The net delusion: the dark side of Internet freedom

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"The revolution will be Twittered!" declared journalist Andrew Sullivan after protests erupted in Iran in June 2009. Yet for all the talk about the democratizing power of the Internet, regimes in Iran and China are as stable and repressive as ever. In fact, authoritarian governments are effectively using the Internet to suppress free speech, hone their surveillance techniques, disseminate cutting-edge propaganda, and pacify their populations with digital entertainment. Could therecent Western obsession with promoting democracy by digital means backfire? In this spirited book, journalist and social commentator Evgeny Morozov shows that by falling for the supposedly democratizing nature of the Internet, Western do-gooders may have missed how it also entrenches dictators, threatens dissidents, and makes it harder--not easier--to promote democracy. Buzzwords like "21st-century statecraft" sound good in PowerPoint presentations, but the reality is that "digital diplomacy" requires just as much oversight and consideration as any other kind of diplomacy. Marshaling compelling evidence, Morozov shows why we must stop thinking of the Internet and social media as inherently liberating and why ambitious and seemingly noble initiatives like the promotion of "Internet freedom" might have disastrous implications for the future of democracy as a whole.
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Grouped Work ID a324bd29-db50-ba6a-7e53-bb97318a724c
Grouping Title net delusion the dark side of internet freedom
Grouping Author morozov evgeny
Grouping Category book
Last Grouping Update 2019-08-25 22:44:58PM
Last Indexed 2019-08-25 23:38:47PM

Solr Details

accelerated_reader_point_value 0
accelerated_reader_reading_level 0
author Morozov, Evgeny.
author_display Morozov, Evgeny
available_at_catalog Main Kids, Main Library
collection_catalog Non-Fiction
detailed_location_catalog Main Library - Adult Non-Fiction
display_description This volume examines the evolving role of the Internet in activism, dissent, and authoritarian regimes. The author investigates the impact of a range of media on social revolution and activism from television in East Germany to Twitter during Iran's Green Revolution, intertwining that analysis with discussion of the ways governments are able to use the Internet for surveillance of political activity, propaganda dissemination, and censorship. He analyzes the effect of the proliferation of available entertainment and access to consumer goods on the potential for political activity, arguing that opening societies to further consumerism and to Western cultural media has in some ways deterred political activism. The author's argument that the West conflates democratization with consumerism uncovers a critique of the West here for its complacent belief that the Internet and supposed freedom of information is a certain pathway to democratization.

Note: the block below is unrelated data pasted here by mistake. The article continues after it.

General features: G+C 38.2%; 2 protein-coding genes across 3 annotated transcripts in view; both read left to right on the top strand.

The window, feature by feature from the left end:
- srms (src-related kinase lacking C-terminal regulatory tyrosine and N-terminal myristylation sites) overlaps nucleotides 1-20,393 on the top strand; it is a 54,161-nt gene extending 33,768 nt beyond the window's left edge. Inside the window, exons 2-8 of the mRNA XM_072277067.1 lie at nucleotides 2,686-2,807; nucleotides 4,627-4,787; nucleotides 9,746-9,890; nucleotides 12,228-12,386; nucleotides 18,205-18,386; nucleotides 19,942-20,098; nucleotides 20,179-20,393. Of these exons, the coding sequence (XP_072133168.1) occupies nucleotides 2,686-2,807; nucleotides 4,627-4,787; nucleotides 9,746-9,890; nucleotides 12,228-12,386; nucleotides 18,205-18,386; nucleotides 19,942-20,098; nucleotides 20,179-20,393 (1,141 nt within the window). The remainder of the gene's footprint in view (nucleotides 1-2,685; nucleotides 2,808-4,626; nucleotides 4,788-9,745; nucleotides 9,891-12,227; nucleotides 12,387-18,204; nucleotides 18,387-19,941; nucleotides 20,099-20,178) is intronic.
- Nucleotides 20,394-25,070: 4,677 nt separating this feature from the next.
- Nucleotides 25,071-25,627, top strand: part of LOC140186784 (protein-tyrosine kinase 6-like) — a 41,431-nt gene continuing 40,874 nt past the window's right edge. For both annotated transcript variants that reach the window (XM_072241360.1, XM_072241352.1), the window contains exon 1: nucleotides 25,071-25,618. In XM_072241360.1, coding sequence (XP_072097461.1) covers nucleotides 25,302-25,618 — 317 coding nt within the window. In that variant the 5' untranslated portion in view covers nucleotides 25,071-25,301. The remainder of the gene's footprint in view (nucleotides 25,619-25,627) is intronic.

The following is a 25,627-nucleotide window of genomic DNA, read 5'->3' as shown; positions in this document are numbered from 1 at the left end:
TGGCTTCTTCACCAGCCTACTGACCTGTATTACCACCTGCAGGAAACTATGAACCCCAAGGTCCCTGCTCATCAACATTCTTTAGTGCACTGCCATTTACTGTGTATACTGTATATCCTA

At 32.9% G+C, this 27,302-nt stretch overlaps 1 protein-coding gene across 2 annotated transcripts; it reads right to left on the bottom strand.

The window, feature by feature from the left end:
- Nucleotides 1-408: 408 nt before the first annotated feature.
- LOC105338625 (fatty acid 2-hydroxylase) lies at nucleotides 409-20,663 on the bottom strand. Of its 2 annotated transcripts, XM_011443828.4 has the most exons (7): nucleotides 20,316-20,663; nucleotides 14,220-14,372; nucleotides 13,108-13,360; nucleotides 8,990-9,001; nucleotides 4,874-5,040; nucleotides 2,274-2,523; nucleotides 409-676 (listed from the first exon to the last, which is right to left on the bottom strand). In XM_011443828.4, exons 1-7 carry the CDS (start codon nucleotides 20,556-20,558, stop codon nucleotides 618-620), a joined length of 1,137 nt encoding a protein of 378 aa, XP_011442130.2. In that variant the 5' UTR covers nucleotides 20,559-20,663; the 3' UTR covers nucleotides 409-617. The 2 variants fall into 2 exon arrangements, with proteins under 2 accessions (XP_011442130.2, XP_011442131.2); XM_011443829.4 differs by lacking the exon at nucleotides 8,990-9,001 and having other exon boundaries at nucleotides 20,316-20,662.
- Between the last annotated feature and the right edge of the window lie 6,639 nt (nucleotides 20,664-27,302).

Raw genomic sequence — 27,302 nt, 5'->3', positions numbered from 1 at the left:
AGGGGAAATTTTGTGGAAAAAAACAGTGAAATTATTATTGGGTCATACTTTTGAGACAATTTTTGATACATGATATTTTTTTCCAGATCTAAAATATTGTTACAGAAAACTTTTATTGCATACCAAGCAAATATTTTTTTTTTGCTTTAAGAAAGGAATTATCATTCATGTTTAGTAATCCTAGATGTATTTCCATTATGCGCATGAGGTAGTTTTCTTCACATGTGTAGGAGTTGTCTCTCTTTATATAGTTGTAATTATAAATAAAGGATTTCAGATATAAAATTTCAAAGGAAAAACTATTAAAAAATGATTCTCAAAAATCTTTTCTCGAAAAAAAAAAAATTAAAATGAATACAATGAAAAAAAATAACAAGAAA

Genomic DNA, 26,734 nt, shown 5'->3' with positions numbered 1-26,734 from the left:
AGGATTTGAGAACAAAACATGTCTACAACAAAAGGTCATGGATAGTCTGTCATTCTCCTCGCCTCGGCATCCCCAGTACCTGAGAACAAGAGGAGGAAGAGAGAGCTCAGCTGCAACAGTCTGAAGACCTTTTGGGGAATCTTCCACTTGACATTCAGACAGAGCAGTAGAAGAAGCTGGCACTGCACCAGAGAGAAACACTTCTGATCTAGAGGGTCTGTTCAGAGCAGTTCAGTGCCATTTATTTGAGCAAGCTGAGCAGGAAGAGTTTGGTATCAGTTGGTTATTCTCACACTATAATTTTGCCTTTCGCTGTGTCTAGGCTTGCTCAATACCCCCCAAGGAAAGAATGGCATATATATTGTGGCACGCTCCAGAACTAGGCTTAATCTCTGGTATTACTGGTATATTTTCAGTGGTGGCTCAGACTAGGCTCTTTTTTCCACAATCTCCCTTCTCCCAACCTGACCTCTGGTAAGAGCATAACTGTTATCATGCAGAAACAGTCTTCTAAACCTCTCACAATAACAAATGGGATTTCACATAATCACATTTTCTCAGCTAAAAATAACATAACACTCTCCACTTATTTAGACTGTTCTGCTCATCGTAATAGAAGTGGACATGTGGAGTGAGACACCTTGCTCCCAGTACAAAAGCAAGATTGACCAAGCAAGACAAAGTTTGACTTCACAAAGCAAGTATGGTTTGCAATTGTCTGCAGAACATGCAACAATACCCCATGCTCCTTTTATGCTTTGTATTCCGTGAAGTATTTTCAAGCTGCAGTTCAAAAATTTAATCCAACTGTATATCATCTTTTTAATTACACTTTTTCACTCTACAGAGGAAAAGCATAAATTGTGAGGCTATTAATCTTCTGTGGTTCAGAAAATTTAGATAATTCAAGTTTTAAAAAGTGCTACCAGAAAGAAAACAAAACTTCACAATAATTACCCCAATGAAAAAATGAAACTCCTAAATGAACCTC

format_catalog Book, eBook
format_category_catalog Books, eBook
id a324bd29-db50-ba6a-7e53-bb97318a724c
isbn 9781586488741, 9781586488758, 9781610391061
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last_indexed 2019-08-26T04:38:47.506Z
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literary_form Non Fiction
literary_form_full Non Fiction
local_callnumber_catalog 303.4833 M871n
owning_library_catalog Nashville Public Library
owning_location_catalog Main Kids, Main Library
primary_isbn 9781610391061
publishDate 2011
record_details ils:CARL0000384303|Book|Books|1st ed.|English|PublicAffairs,|c2011.|xvii, 409 p. : port. ; 25 cm., overdrive:dce386f3-fcf1-4825-8b65-f5c3ab550e7f|eBook|eBook||English|PublicAffairs|2011|
recordtype grouped_work
Bib IdItem IdGrouped StatusStatusLocally OwnedAvailableHoldableBookableIn Library Use OnlyLibrary OwnedHoldable PTypesBookable PTypesLocal Url
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subject_facet Computers -- Access control, Freedom of information, Internet -- Censorship, Internet -- Political aspects
title_display The net delusion : the dark side of Internet freedom
title_full The Net Delusion The Dark Side of Internet Freedom, The net delusion : the dark side of Internet freedom / Evgeny Morozov
title_short The net delusion :
title_sub the dark side of Internet freedom
topic_facet Access control, Censorship, Computers, Freedom of information, Internet, Nonfiction, Political aspects, Politics